- R.B. Kitaj 1932–2007
- Oil paint on canvas
- Support: 1830 x 1830 mm
frame: 1982 x 1978 x 90 mm
- Purchased 1985
On loan to: Museo Picasso Málaga (Malaga, Spain)
Exhibition: School of London
R.B. Kitaj born 1932
T04115 Cecil Court, London W.C.2 (The Refugees) 1983-4
Oil on canvas 1830 x 1830 (72 x 72)
Inscribed ‘Kitaj 1983-84' on top bar of stretcher
Purchased from Marlborough Fine Art (Grant-in-Aid) 1985
Exh: The Hard-Won Image, Tate Gallery, July-Sept. 1984 (80, repr. in col.); The British Art Show: Old Allegiances and New Directions 1979-1984, AC tour, Birmingham Museum and Art Gallery and Ikon Gallery, Birmingham, Nov.-Dec. 1984, Royal Scottish Academy, Edinburgh, Jan.-Feb. 1985, Mappin Art Gallery, Sheffield, March-May 1985, Southampton Art Gallery, May-July 1985 (94, repr.); R.B. Kitaj, Marlborough Fine Art, Nov.-Dec. 1985, Marlborough Gallery, New York, March 1986 (48, repr. in col.); British Art in the Twentieth Century: The Modern Movement, RA, Jan.-April 1987, Staatsgalerie, Stuttgart, May-Aug. 1987 (293, repr. in col.)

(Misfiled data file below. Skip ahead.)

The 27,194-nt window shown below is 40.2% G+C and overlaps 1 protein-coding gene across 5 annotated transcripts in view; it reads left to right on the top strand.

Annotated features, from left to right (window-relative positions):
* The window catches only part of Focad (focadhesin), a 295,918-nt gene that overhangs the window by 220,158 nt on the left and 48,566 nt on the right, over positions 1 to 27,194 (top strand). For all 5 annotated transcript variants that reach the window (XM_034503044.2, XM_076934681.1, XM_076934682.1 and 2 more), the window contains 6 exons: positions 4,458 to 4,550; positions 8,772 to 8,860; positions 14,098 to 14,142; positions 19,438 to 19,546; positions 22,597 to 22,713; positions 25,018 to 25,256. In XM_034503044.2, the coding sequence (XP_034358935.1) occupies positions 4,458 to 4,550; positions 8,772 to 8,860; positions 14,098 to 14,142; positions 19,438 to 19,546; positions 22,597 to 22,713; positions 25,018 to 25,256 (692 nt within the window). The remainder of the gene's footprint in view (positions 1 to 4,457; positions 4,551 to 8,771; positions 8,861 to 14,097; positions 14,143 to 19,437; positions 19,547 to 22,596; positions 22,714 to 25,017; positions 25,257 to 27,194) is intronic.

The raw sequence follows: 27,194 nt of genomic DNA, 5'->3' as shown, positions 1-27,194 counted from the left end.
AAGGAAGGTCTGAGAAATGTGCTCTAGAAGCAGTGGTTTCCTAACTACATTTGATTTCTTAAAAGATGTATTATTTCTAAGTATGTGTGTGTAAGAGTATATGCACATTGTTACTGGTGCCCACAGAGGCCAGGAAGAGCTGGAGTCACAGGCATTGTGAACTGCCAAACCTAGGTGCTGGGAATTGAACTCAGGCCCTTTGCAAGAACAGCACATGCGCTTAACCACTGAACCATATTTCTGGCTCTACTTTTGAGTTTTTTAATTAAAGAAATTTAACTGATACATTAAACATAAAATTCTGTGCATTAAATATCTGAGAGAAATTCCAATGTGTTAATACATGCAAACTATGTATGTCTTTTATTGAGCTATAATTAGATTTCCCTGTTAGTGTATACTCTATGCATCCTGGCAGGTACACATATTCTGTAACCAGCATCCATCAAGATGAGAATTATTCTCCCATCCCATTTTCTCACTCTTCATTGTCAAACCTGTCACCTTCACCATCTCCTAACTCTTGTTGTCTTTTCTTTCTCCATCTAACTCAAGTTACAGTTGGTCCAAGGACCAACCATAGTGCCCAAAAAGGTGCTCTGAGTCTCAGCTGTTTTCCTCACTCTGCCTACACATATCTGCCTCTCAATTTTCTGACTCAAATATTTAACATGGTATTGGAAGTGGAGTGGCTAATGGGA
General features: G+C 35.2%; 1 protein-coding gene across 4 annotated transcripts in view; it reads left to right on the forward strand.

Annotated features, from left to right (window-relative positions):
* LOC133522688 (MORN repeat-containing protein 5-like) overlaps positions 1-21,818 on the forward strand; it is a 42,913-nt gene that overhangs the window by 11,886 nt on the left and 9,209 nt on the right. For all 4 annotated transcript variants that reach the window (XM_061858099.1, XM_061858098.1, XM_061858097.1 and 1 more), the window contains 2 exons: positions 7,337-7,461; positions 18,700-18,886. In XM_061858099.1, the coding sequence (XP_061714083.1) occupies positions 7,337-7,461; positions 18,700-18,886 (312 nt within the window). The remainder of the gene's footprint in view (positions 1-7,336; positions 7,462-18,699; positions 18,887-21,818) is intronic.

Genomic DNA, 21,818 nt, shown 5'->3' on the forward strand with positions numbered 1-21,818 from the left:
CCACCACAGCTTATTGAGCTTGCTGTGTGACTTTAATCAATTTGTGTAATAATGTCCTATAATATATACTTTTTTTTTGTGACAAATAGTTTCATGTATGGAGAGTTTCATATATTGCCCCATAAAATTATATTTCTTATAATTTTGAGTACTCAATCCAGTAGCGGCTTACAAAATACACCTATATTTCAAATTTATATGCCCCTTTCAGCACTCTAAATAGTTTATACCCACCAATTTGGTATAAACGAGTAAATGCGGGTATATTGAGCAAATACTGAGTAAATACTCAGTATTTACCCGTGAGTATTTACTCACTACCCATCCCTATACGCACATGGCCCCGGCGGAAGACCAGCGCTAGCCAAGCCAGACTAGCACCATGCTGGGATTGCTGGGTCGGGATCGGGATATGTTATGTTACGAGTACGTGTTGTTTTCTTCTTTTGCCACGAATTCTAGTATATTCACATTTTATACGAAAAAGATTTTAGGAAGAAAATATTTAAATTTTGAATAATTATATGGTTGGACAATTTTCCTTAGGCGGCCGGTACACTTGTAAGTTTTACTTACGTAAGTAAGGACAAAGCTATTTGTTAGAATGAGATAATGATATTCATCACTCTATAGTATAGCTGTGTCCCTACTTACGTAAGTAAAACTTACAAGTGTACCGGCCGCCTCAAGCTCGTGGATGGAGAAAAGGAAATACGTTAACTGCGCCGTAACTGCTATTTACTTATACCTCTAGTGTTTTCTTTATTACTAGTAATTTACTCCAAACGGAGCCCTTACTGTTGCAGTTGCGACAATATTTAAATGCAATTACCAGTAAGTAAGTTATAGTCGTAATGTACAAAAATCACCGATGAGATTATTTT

Lit: Richard Shone, ‘London, Tate Gallery, The Hard-Won Image', Burlington Magazine, vol.126, Oct. 1984, p.651, pl.49; R.B. Kitaj, ‘Jewish Art - Indictment and Defence: A Personal Testimony', Jewish Chronicle Colour Magazine, 30 Nov. 1984, pp.42-6, repr. p.42; John Russell Taylor, ‘R.B. Kitaj - Marlborough Fine Art', Times, 12 Nov. 1985, p.10; Alistair Hicks, ‘R.B. Kitaj - A Jewish Inheritance', Spectator, 23 Nov. 1985, p.37; Richard Cork, ‘Recovered Identity', Listener, 5 Dec. 1985, pp.40-1; Marco Livingstone, R.B. Kitaj, Oxford, 1985, pp.31-2, 35, 40-1 and 153, repr. pl.143; Marco Livingstone, ‘Kitaj at Marlborough', Burlington Magazine, vol.128, Jan. 1986, p.53; John Russell, ‘Into the Labyrinth of Dreams with Kitaj', New York Times, 16 March 1986, p.36; Andrew Brighton, ‘Conversations with R.B. Kitaj', Art in America, vol.74, June 1986, pp.98-105, repr. p.98 (col.); Donald Kuspit, ‘R.B. Kitaj - Marlborough Gallery', Artforum, vol.24, Summer 1986, p.125; Tate Gallery Report 1984-6, 1986, p.92, repr. (col.); Norman Rosenthal, ‘Three Painters of this Time: Hodgkin, Kitaj and Morley' in British Art in the 20th Century: The Modern Movement, exh. cat., RA, 1987, p.383; Michael Peppiatt, ‘Could There Be a School of London?', Art International, no.1, Autumn 1987, p.9, repr. cover (col.). Also repr: Artforum, vol.24, March 1986, p.13